MP wants Kenya’s leaders shielded from any trials

January 19, 2015 2:44 pm
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Linturi says he has notified the Speaker of his intention to amend Article 143 of the Constitution when the House resumes its sittings on February 10/FILE
Linturi says he has notified the Speaker of his intention to amend Article 143 of the Constitution when the House resumes its sittings on February 10/FILE
NAIROBI, Kenya Jan 19 – Igembe South MP Mithika Linturi is planning a constitutional amendment to guarantee the president and deputy president immunity from both local and international prosecutions.

Linturi says he has notified the Speaker of his intention to amend Article 143 of the Constitution when the House resumes its sittings on February 10.

“The Constitution is amended at Article 143(4) by deleting the word immediately after the word ‘shall’ and by inserting immediately after the word president the word ‘or deputy president’ reads the amendment by Linturi.

The Igembe South MP added; “If the Constitution is protecting or giving the president immunity for crimes that he may commit locally while in office, we should not expose the president to any criminal proceedings any charges that the president may face internationally as long as that person is seated in that particular office.”

The provision states that “the immunity of the president under this article shall not extend to a crime for which the president may be prosecuted under any treaty to which Kenya is party and which prohibits such immunity.”

Kenya is a signatory to the Rome Statute which does not explicitly recognise the president’s immunity as a reason not to comply with obligations under the Statute.

By seeking the insertion of the term deputy president into clauses 1, 2 and 3 of Article 143, the MP will be shielding the deputy president from proceedings being instituted against him during his tenure in office in respect of anything done or not done in the exercise of their powers under the Constitution.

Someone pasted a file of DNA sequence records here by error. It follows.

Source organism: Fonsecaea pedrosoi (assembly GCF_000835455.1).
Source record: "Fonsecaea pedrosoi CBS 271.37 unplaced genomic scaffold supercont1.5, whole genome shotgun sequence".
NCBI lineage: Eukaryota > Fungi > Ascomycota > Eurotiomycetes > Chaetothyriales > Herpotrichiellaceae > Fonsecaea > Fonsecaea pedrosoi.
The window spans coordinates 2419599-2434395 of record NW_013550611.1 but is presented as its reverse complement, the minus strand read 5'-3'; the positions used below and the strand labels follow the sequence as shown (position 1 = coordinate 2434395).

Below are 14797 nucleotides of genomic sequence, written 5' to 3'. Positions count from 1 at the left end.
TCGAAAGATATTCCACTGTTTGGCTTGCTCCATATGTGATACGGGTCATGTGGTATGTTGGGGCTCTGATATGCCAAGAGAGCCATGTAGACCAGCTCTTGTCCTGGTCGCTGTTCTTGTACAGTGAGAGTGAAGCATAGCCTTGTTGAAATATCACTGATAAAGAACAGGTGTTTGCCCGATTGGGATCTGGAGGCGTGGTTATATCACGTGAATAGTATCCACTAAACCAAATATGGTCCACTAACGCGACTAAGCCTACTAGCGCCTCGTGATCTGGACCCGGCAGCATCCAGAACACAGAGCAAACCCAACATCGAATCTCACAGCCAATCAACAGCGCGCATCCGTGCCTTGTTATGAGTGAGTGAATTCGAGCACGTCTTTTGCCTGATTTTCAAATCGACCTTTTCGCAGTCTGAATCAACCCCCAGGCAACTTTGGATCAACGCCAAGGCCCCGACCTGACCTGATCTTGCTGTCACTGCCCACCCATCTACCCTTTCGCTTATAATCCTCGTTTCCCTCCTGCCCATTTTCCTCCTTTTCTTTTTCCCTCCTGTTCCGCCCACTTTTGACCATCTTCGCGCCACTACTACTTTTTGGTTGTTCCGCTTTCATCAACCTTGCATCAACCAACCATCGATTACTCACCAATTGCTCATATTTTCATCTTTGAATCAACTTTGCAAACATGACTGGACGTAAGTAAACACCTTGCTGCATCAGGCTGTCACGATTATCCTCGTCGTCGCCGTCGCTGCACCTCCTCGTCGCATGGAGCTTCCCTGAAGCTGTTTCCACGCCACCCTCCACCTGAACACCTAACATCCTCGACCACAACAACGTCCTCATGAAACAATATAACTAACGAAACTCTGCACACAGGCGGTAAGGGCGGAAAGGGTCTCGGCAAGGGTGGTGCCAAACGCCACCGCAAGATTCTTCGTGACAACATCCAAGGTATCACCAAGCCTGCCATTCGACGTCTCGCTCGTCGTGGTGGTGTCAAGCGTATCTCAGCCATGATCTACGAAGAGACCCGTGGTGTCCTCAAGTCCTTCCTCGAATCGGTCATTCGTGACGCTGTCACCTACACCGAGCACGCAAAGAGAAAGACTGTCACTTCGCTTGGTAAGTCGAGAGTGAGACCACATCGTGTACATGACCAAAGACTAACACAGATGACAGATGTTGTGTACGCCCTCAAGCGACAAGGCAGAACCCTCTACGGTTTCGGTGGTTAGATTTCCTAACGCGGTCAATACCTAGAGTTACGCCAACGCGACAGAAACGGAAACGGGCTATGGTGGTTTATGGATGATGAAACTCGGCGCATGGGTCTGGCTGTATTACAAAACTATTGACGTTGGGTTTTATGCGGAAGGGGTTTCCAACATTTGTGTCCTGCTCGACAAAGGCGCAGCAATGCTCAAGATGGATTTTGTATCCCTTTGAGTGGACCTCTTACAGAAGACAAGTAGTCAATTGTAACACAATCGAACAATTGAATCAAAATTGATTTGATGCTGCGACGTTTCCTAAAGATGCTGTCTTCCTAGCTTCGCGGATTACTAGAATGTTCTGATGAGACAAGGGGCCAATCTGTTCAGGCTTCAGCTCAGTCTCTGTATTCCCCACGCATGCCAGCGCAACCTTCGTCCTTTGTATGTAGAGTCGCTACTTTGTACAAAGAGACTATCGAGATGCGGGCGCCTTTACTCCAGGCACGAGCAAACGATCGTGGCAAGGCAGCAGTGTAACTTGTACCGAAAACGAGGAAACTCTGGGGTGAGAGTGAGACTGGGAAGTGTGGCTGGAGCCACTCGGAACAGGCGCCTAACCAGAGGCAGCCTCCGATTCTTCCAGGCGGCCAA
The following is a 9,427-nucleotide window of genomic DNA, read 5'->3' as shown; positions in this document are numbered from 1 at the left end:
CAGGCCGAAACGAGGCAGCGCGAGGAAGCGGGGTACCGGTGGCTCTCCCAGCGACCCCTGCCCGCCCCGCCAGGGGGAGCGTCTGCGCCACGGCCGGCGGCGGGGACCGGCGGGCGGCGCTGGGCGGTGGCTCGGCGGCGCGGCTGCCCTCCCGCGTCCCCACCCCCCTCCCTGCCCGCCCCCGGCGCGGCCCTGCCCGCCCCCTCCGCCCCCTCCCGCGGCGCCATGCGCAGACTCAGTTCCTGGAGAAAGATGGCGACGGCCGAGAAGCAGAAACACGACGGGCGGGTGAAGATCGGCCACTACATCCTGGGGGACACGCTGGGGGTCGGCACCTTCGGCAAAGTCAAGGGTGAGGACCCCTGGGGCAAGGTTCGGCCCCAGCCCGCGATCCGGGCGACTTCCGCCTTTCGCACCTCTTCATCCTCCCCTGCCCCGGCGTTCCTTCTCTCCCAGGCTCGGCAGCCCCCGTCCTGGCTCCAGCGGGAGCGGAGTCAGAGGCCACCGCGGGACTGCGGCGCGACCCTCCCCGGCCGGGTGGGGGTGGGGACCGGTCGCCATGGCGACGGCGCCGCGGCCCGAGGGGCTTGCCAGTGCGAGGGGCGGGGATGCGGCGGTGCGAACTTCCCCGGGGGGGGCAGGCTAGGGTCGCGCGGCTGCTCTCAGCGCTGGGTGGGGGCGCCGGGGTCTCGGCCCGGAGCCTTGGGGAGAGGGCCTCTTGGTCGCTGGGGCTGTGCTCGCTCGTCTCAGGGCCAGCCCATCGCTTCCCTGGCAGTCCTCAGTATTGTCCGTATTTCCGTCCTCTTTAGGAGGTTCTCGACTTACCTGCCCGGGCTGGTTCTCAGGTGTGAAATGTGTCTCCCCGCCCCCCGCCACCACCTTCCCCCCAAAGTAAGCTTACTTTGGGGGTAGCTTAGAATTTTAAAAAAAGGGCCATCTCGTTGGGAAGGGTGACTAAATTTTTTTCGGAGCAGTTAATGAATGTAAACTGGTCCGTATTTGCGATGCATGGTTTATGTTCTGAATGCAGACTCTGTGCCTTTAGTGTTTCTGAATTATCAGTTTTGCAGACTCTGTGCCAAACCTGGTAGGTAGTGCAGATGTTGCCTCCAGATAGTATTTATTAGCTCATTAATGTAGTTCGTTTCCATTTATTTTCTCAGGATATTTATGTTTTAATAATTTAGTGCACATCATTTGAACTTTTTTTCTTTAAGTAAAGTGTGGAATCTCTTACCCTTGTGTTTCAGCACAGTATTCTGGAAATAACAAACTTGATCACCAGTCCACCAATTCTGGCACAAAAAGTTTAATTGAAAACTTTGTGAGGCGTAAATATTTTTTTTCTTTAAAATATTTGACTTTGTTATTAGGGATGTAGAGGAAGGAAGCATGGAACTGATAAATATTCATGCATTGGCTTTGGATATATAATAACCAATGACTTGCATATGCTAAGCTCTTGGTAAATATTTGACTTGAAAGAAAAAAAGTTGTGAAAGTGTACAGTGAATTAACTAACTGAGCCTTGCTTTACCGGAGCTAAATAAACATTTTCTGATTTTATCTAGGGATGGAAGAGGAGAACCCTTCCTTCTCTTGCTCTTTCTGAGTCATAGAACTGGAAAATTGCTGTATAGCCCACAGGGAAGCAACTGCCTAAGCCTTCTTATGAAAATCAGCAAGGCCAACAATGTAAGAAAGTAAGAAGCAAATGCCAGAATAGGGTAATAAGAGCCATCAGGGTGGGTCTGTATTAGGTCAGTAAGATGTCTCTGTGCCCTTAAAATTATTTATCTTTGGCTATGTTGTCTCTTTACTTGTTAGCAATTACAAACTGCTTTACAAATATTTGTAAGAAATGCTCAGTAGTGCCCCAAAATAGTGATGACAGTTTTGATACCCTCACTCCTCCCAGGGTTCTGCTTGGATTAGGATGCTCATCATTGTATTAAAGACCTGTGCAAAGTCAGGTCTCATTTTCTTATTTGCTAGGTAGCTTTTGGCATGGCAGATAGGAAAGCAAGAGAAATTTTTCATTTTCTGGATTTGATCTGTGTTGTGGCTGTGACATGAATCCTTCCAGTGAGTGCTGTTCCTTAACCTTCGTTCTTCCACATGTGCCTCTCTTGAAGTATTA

MPs have previously invoked the sovereignty and independence of the country to justify calls for the International Criminal Court cases to be suspended saying currently, the court cases only serve to frustrate President Uhuru Kenyatta and William Ruto from performing their roles since ascending to power in 2013.

Parliament has twice approved motions to petition the ICC General Assembly to withdraw Kenya from the Rome Statute, saying “it is now evident that it is a political court.”

Linturi argues that his amendment should not be viewed as being politically instigated to protect President Kenyatta from fresh prosecution.

“The DP has had his case at The Hague that he has been attending diligently. The law does not act in retrospect. If you look at the ICC provisions, even if a state party withdrew, there is no proviso that any matter pending before that court would either be withdrawn or would cease, therefore this amendment does not have any effect at all on any matter going on at The Hague,” he said.

ICC Prosecutor Fatou Bensouda last month withdrew the case against President Kenyatta conceding the evidence she has cannot sustain the charges beyond reasonable doubt.

READ Bensouda drops President Kenyatta’s ICC case

She however says the option of filing fresh charges against President Kenyatta at a later stage remains open.

President Kenyatta was the sole accused person in Kenya Case II after charges against his two co-accused were withdrawn.

The case against former Police Commissioner Hussein Ali was dropped at the confirmation of charges hearings, while that of former Head of Civil Service Francis Muthaura was dropped at the post-confirmation stage after the only witness the prosecution had relied on to confirm his charges said he had lied to the court.

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